Standards vs. Expectations
Steven Cesare, Ph.D.
A business owner from Florida called me the other day ostensibly to talk about human resources issues, though that was a thinly veiled ruse to ultimately vent about his employees. You’ve heard it. I’ve heard it. We all have heard it. And it is true! The American workforce is not what it used to be.
Feel better now?
By the way, gasoline is no longer $1.49 a gallon, a six-pack of anything is no longer 99 cents, and the minimum wage is no longer $2.50 an hour. Welcome to the present, and now say hello to H.G. Wells.
Acknowledgment is not a consequence; it is an invitation. We readily acknowledge that life, values, and costs have changed over the years. That acknowledgment does not preordain surrender, despair, or failure; it stimulates adaptation. American business owners are insightful problem solvers, sage leaders, and intellectual capitalists with perennial testimony of their effectiveness, creativity, and success.
If they cannot overcome these dynamic times triumphantly, maybe American business owners, are not the insightful problem solvers, sage leaders, and intellectual capitalists they used to be.
During the Florida business owner’s emotional and justifiable dirge, I interjected that reality is what it is; no sense in waxing nostalgic, promoting pretense, or modeling rose-colored glasses. By extension, I informed him that he must quickly learn to differentiate between standards and expectations.
Standards are desired levels of performance. Getting 90% or higher on a history test is the academic standard to get a grade of “A.” Having every employee show up for work at 6:30 a.m. each workday is the company attendance policy standard. No workplace injuries are the company safety standard. No vacant positions are the company staffing standard. 50% gross margin is the company productivity standard.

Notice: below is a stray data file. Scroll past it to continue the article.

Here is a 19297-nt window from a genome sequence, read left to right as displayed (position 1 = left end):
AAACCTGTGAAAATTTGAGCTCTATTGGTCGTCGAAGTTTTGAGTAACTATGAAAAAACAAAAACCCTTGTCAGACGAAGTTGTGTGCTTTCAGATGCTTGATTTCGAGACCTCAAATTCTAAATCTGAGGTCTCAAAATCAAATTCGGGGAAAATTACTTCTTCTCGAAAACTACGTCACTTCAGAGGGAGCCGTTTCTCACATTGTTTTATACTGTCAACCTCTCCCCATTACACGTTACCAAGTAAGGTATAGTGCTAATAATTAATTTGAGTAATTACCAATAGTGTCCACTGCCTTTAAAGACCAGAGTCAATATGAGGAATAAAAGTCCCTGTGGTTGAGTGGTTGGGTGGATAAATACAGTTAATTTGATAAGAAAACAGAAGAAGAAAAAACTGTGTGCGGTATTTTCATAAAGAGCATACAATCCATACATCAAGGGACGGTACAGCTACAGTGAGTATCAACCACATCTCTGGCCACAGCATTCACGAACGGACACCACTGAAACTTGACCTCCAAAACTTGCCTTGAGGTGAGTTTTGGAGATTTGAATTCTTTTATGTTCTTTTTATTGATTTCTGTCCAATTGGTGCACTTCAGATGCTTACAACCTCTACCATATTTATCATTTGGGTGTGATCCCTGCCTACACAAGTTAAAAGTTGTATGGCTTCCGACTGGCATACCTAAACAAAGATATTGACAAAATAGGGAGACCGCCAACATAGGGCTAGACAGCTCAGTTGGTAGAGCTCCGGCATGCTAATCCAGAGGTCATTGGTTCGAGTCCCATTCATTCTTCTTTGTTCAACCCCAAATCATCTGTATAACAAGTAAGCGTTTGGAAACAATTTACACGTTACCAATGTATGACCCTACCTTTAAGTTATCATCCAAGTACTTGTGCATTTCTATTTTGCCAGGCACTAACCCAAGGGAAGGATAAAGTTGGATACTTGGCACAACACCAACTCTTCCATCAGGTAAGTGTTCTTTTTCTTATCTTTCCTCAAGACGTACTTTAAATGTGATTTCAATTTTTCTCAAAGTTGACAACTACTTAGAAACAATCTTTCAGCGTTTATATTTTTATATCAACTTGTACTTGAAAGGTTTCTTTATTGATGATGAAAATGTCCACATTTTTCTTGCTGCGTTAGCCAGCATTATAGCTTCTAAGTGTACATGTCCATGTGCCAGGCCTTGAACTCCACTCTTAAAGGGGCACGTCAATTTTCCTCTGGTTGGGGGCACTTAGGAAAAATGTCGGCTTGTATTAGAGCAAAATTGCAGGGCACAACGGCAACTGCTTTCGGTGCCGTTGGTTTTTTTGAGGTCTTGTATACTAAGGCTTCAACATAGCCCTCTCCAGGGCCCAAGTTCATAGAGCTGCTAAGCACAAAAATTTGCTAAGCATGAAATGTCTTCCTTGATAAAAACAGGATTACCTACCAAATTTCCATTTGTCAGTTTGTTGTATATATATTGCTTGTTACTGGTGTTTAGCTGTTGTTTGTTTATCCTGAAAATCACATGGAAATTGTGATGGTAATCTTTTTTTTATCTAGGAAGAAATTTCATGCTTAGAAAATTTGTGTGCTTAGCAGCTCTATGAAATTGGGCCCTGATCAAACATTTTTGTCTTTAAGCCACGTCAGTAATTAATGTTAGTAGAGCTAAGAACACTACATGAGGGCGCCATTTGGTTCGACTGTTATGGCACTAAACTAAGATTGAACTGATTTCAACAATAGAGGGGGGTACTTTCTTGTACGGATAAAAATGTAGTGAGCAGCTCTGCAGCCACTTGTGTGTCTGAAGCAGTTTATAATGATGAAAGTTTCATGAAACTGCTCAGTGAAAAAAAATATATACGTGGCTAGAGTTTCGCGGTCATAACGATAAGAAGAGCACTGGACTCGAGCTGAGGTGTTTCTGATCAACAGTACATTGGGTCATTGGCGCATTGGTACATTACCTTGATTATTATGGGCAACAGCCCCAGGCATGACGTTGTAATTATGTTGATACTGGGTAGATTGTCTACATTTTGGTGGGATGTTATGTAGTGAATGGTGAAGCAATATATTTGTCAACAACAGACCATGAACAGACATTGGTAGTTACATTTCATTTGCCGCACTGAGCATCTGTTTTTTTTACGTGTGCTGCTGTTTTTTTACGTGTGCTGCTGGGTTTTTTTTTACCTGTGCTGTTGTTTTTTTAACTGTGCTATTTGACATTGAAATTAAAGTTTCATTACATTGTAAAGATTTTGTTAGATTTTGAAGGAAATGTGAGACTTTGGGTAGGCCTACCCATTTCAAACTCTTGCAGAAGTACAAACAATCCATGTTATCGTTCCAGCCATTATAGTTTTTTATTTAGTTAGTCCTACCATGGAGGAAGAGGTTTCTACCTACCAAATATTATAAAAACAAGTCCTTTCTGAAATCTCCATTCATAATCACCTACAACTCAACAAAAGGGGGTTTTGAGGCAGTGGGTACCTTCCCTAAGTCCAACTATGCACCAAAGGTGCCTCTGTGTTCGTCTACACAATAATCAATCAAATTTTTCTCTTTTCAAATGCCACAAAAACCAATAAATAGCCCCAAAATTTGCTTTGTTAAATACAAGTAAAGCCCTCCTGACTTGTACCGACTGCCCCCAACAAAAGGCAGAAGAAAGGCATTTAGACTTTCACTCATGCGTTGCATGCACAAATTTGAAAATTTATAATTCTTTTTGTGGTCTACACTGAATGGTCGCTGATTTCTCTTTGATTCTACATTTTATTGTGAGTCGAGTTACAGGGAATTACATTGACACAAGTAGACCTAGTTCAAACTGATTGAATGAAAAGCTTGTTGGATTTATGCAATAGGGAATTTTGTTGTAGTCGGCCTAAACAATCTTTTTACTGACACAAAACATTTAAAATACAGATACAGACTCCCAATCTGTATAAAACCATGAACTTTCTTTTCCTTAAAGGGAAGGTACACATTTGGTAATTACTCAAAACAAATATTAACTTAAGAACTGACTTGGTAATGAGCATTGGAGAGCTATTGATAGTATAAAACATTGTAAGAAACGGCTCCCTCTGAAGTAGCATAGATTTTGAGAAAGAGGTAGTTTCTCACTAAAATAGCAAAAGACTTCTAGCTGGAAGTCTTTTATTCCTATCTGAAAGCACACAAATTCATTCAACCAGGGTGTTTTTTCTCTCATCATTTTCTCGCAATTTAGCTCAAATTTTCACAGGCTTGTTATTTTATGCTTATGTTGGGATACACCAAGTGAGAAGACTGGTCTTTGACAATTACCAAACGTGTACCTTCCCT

By way of contrast, expectations are the probabilities that a standard will be met. It is the relative belief that a goal will be attained. What are the odds that you will get an “A” on that history test? How much are you willing to bet that every employee will show up to work at 6:30 a.m. each workday? Do you really think there will be no workplace injuries this year? What is the likelihood that there will be no vacant positions for more than a week? How confident are you the company will achieve a 50% gross margin this year?
The American workforce has indeed changed, forever. The lack of personal initiative, conscientious pride, and relentless aspiration are apocalyptically self-evident. That said, business owners must maintain their standards (e.g., high-quality work, business ethics, company success), despite the honest, albeit frustrating, assessment that their current expectations are not commensurate to what they once were.
They must not lower their standards. Instead, they must modify their business acumen, interpersonal skills, and leadership style to incrementally improve their expectations of success. Get out of the office; meet directly with employees in the yard at 6:15 a.m. each workday, on the job site, and when you hand deliver their paychecks to them each week; actually begin to “partner” with vendors, suppliers, and clients; become more of a coach and less of an executive; drive accountability through rewards and recognition, bonuses, and incentives rather than turning a hypocritical blind-eye to be politically correct; attend a conference, hire a consultant, work with a business coach instead of listening to the person in the mirror. Don’t conflate standards with expectations; while expectations have rightfully depreciated, standards must remain absolute in that they define you.
At its essence, dropping standards to accommodate one’s expectations because the American workforce is not what it used to be, is actually probative evidence supporting the belief that American business owners, are not the insightful problem solvers, sage leaders, and intellectual capitalists they used to be.
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